# The human leg

When kicking off the ground, what is the maximum amount of force that human's can exert?
Any references?

rough estimate: 2000N

the world high jump record is 2.45m. A good high jumper can actually have his center of mass pass under the bar by arching around it, so say his center of mass rose to 2.40m. The dude who did it is 1.94m tall. The center of mass of a man is about .56 his height (hypertextbook.com/facts/2006/centerofmass.shtml), so that's 1.09m. So he jumped 1.31m. I don't know what he weighed, but 80kg is a reasonable guess. The impulse would have to have been 406 kg*m/s.

To figure out over how long a time that impulse was delivered, imagine he bent his knees to 90 degrees, then straightened them, lifting himself .5m before taking off. If his acceleration was constant in that time, it would have taken him .20 seconds, yielding a force of 2000N.

on second thought, it should be more. people can deadlift 455kg, so that's 4500N right there.

What exactly do you mean by kicking?

meichenl gives two examples - a high jumper and a deadlifter. Personally, I'd classify both movements as pushing, not kicking...

What exactly do you mean by kicking?

meichenl gives two examples - a high jumper and a deadlifter. Personally, I'd classify both movements as pushing, not kicking...

isn't a kick just a type of push?

well, I suppose it could be. But, when I 'hear' kick, I thinking of kicking a soccer ball or a football. I think we'd all agree that that movement is different than a pushing type movement...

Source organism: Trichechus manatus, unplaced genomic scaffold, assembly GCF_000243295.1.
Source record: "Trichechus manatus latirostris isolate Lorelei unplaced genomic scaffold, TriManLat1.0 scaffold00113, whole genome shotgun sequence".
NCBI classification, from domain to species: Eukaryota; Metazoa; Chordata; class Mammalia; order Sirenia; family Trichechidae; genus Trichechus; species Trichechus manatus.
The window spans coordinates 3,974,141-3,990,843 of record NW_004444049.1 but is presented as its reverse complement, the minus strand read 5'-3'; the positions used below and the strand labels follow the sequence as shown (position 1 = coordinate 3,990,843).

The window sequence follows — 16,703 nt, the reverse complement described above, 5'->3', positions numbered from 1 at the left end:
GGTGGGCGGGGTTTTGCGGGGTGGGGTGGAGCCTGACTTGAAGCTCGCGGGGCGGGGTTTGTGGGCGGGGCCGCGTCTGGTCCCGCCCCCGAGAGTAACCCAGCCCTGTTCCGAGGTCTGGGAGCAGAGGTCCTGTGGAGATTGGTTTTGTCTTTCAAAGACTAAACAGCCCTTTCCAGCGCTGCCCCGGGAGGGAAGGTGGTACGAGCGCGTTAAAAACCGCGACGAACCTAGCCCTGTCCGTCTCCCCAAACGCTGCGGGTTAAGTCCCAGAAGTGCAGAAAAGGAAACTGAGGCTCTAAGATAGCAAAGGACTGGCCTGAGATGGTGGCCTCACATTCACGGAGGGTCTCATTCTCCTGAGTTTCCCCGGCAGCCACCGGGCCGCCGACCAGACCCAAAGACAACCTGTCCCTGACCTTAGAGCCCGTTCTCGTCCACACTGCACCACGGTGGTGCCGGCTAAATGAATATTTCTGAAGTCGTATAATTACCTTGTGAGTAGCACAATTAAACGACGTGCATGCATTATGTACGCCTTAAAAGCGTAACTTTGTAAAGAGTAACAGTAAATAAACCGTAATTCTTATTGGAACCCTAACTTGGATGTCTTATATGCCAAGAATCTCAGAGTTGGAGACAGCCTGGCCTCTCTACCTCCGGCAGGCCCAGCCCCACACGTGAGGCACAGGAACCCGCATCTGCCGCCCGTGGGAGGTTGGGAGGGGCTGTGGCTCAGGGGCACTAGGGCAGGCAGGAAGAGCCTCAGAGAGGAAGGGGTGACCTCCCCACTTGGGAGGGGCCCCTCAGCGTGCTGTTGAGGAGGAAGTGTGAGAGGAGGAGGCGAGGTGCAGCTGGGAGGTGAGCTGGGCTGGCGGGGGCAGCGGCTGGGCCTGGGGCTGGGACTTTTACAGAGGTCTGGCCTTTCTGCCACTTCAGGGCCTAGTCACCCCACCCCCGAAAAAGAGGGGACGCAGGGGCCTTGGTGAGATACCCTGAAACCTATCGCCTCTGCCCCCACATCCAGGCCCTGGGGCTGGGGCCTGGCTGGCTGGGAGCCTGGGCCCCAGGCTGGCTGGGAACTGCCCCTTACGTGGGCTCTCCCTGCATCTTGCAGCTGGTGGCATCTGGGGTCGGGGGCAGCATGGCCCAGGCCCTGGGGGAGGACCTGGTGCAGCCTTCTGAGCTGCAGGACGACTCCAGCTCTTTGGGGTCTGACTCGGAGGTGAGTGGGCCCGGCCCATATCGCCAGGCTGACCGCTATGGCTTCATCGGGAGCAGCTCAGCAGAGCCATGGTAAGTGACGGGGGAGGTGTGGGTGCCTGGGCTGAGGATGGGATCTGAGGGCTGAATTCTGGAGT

Hmm, In a way I see what you mean. When one kicks a ball properly (football=soccer ball to me I'm afraid) one stops applying force on contact with the ball and lets the transfer of momentum from the foot to the ball move the ball forward. However it really is a very related question.

vinny11 why do you assume he bent his knees to 90 degrees? High jumpers always start with a run so this assumption might be the problem with your calculation i.e I think the actual impulse lasts way less than 0.2 seconds.

check out this guy for instance:

even in slow mo his foot is in contact with the ground for far less than 0.2s.

Last edited by a moderator:
jbunten,

maybe it's less than .2 sec, although just by watching the video i can't tell. is there an easy way to count the number of frames it takes him to take off, and divide by the frame rate?

DaveC426913
Gold Member
Hmm, In a way I see what you mean. When one kicks a ball properly (football=soccer ball to me I'm afraid) one stops applying force on contact with the ball and lets the transfer of momentum from the foot to the ball move the ball forward. However it really is a very related question.
In fact, it's the same question. Over a duration approaching zero (i.e. before gravity is a significant factor), kicking a soccer ball is the same as kicking off a much much MUCH larger ball.